Don’t Expect too much from Windows 10 Build 10041

At this point, I think I’ll just wait for the official release of Windows 10 this summer …

If you are running a preview of Windows 10 on a computer system or virtual machine, you may have already noticed that Microsoft pushed out update 10041 of the operating system to all preview systems. The new build is the first after the company made the promise in January to release builds faster from then on out.

With the release date set to Summer, there is not much time left to deliver lots of new builds to testers even though several core features of the upcoming operating system are yet to be included in it (Microsoft Spartan, the new browser for instance is not included in this build).

If you check Microsoft’s official blog post about the update, you get a solid overview of what is new in that build.

The majority of changes in the build are cosmetic in nature. Sure, Cortana is now available in additional languages, Internet Explorer has received an update and the network fly-out is finally usable, but if you expected Microsoft to push out something major with the update, you will be largely disappointed.

It still makes sense to upgrade the system to this build thanks to all the minor improvements and modifications that went into it.

The installation experience has improved. Microsoft highlights the overall percentage as well as the percentage of each installation step now so that the progress is clearer now. It still took quite a while to set everything up, much longer than it took to download the latest preview release using Windows Update.

Speaking of that, there is no ISO available at the time of writing. It is not clear if an ISO will be provided at a later point in time. If that is the case, it will be available on this page.

Good news is, you keep all installed programs, apps and settings after the upgrade.

Important change

p2p updates

One important change is that you can now select how to receive updates and apps. More precisely, if you get updates only from Microsoft or also from other PCs. That feature is turned on by default.

You can modify it out in the following way:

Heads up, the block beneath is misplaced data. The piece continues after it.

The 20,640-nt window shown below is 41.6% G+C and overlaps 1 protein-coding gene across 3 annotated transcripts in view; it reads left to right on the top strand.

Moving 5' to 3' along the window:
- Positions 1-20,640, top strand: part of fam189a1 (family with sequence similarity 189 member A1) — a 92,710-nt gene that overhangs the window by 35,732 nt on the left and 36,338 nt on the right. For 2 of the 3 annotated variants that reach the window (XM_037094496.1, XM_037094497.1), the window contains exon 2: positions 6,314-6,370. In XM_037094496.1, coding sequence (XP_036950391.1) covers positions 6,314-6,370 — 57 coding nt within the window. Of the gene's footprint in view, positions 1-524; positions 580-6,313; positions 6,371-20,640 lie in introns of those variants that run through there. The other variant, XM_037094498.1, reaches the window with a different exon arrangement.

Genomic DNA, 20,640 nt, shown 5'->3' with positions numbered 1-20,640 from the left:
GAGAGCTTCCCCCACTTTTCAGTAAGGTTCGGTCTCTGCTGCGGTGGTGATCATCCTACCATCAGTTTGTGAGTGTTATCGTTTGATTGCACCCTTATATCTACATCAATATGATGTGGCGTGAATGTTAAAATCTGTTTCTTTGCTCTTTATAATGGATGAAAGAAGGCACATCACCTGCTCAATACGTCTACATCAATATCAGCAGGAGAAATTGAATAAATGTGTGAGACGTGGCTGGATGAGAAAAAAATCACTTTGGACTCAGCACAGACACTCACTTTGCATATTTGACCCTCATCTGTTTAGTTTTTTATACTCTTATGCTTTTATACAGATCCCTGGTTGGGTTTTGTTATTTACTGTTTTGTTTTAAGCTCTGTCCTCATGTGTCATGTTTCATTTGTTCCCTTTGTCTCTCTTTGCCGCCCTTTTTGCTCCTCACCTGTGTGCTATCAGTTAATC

1. Click Start then Settings.
  2. Select Update & Recovery.
  3. Click on the advanced options link on the page.
  4. Select “choose how you download updates on the next page”.
  5. There you can turn the feature off or switch from downloading updates from the local network and Internet PCs to local network only.

If you download updates and applications fast already, it does not make much sense to keep the feature enabled. Since Microsoft has not revealed much about how this is handled in the background in regards to privacy and security, you may want to disable the feature for now until the company reveals more about it.

Internet Explorer

internet explorer

Even though Spartan is not included in this build, Internet Explorer has been updated in it improving the browser’s HTML5 support, ECMAScript 6 compatibility and more.

A quick test on HTML5 Tests resulted in 365 points currently which is 29 points more than Internet Explorer 11 gets in the test. That’s still more than 100 points less than Firefox, Chrome and Opera get in the test.

Know issues

Several core apps won’t work in the latest build because of licensing issues according to Microsoft. This is the case for the Mail, Calendar and People app it seems. A workaround fix is to open powershell as an administrator and run the command Get-appxprovisionedpackage –online | where-object {$_.packagename –like “*windowscommunicationsapps*”} | remove-appxprovisionedpackage –online. Once run, you need to re-install the apps from the Store.

The announcement blog post list a dozen known issues including accessibility issues, frequent prompts to install updates even though no updates need a restart or an issue where the login boxes don’t accept input when logging in.

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